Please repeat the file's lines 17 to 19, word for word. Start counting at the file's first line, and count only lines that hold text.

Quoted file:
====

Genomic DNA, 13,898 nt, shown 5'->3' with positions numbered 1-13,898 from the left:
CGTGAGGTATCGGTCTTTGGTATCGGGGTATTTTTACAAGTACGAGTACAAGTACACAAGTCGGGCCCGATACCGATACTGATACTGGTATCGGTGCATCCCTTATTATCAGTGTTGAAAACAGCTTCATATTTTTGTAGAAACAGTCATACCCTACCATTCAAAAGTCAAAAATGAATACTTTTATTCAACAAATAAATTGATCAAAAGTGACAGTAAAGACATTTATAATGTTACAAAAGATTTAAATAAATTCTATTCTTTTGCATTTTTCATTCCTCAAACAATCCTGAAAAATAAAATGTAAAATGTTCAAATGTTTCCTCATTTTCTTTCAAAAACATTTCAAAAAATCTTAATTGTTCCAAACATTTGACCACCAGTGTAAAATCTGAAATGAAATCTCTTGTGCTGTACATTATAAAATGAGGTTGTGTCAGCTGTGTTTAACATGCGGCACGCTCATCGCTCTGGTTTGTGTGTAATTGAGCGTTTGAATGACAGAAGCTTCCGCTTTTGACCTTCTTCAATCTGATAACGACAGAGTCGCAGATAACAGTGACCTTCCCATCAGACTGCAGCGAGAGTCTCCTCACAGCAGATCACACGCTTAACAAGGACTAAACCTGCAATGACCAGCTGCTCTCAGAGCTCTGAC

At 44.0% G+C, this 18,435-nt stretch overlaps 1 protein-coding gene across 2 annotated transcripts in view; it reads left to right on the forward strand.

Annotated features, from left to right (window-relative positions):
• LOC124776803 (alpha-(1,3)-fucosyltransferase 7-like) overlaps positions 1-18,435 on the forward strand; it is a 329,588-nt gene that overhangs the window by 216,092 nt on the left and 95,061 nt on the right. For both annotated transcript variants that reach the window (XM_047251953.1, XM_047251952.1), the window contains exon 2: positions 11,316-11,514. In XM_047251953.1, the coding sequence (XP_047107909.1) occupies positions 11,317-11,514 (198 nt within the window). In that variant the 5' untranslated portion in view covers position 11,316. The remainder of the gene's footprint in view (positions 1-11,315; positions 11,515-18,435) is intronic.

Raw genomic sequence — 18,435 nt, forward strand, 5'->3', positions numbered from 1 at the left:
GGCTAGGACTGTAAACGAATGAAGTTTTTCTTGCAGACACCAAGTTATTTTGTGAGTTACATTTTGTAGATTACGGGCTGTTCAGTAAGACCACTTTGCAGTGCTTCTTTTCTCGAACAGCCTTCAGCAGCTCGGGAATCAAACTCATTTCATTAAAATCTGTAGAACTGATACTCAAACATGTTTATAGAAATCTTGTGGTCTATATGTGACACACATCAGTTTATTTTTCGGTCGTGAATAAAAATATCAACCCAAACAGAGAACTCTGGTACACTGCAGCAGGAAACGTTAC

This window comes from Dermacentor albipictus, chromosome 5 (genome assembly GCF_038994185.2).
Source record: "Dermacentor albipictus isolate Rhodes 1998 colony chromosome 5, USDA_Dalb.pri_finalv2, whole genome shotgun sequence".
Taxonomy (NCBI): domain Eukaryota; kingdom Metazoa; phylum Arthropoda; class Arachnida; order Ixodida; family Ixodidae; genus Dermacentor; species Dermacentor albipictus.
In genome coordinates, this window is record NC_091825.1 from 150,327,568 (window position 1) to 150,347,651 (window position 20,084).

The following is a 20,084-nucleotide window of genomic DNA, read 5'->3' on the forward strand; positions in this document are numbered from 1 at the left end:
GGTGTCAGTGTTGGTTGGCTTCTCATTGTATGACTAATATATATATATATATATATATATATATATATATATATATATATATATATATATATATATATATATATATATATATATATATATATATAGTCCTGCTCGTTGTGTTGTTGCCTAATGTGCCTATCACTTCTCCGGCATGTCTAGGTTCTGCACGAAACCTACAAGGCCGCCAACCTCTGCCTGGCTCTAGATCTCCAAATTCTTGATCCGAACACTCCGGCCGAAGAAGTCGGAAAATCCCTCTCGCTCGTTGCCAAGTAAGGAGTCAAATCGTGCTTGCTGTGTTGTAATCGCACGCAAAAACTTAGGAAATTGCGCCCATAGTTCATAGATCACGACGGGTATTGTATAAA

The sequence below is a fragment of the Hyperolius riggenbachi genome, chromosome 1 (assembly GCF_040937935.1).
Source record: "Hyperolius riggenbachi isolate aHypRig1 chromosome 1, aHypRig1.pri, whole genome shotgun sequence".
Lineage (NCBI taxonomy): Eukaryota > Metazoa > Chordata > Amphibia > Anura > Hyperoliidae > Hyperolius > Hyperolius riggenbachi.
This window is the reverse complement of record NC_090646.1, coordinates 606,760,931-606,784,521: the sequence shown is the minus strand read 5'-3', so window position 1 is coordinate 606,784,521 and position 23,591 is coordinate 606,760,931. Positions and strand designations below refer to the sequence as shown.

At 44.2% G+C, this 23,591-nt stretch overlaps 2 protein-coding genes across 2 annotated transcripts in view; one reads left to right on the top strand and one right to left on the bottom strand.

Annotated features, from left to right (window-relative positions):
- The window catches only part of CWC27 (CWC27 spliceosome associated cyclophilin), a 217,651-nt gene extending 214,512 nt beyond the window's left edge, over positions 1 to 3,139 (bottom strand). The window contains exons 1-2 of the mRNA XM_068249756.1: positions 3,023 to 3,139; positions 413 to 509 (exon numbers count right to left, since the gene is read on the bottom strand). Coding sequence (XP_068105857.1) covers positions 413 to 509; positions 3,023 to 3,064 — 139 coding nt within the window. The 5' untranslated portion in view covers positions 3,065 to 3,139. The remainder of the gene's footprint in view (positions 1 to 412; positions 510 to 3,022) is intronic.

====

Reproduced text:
This window is the reverse complement of record NC_090646.1, coordinates 606,760,931-606,784,521: the sequence shown is the minus strand read 5'-3', so window position 1 is coordinate 606,784,521 and position 23,591 is coordinate 606,760,931. Positions and strand designations below refer to the sequence as shown.

At 44.2% G+C, this 23,591-nt stretch overlaps 2 protein-coding genes across 2 annotated transcripts in view; one reads left to right on the top strand and one right to left on the bottom strand.

Annotated features, from left to right (window-relative positions):